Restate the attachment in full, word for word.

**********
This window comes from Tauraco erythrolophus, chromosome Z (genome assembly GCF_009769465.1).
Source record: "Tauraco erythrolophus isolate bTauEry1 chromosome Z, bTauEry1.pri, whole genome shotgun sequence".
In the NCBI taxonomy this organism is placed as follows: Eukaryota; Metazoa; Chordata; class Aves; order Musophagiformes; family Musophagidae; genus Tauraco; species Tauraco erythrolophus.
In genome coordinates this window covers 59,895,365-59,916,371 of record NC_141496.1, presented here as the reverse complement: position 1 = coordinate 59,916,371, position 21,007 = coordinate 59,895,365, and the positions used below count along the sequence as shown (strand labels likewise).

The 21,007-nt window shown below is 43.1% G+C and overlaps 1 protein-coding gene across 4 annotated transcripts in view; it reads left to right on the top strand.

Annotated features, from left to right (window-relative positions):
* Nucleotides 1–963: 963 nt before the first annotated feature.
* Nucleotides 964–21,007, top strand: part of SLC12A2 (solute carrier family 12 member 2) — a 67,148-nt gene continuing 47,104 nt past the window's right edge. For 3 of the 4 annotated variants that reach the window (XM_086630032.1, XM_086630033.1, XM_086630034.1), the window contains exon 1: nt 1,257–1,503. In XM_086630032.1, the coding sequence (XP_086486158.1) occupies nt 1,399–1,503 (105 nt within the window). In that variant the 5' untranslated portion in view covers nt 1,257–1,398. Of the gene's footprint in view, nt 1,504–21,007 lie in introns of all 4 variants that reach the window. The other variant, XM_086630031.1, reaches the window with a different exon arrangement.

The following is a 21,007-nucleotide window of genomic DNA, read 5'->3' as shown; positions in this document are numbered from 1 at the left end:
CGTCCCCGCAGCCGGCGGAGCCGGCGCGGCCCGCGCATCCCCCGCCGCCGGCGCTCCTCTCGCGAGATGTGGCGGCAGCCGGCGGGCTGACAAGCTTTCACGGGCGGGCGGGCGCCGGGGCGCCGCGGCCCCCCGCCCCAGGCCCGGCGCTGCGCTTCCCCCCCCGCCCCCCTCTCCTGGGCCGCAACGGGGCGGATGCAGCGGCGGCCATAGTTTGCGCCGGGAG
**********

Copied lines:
This window comes from Tauraco erythrolophus, chromosome Z (genome assembly GCF_009769465.1).
Source record: "Tauraco erythrolophus isolate bTauEry1 chromosome Z, bTauEry1.pri, whole genome shotgun sequence".
In the NCBI taxonomy this organism is placed as follows: Eukaryota; Metazoa; Chordata; class Aves; order Musophagiformes; family Musophagidae; genus Tauraco; species Tauraco erythrolophus.
In genome coordinates this window covers 59,895,365-59,916,371 of record NC_141496.1, presented here as the reverse complement: position 1 = coordinate 59,916,371, position 21,007 = coordinate 59,895,365, and the positions used below count along the sequence as shown (strand labels likewise).

The 21,007-nt window shown below is 43.1% G+C and overlaps 1 protein-coding gene across 4 annotated transcripts in view; it reads left to right on the top strand.

Annotated features, from left to right (window-relative positions):
* Nucleotides 1–963: 963 nt before the first annotated feature.
* Nucleotides 964–21,007, top strand: part of SLC12A2 (solute carrier family 12 member 2) — a 67,148-nt gene continuing 47,104 nt past the window's right edge. For 3 of the 4 annotated variants that reach the window (XM_086630032.1, XM_086630033.1, XM_086630034.1), the window contains exon 1: nt 1,257–1,503. In XM_086630032.1, the coding sequence (XP_086486158.1) occupies nt 1,399–1,503 (105 nt within the window). In that variant the 5' untranslated portion in view covers nt 1,257–1,398. Of the gene's footprint in view, nt 1,504–21,007 lie in introns of all 4 variants that reach the window. The other variant, XM_086630031.1, reaches the window with a different exon arrangement.

The following is a 21,007-nucleotide window of genomic DNA, read 5'->3' as shown; positions in this document are numbered from 1 at the left end:
CGTCCCCGCAGCCGGCGGAGCCGGCGCGGCCCGCGCATCCCCCGCCGCCGGCGCTCCTCTCGCGAGATGTGGCGGCAGCCGGCGGGCTGACAAGCTTTCACGGGCGGGCGGGCGCCGGGGCGCCGCGGCCCCCCGCCCCAGGCCCGGCGCTGCGCTTCCCCCCCCGCCCCCCTCTCCTGGGCCGCAACGGGGCGGATGCAGCGGCGGCCATAGTTTGCGCCGGGAG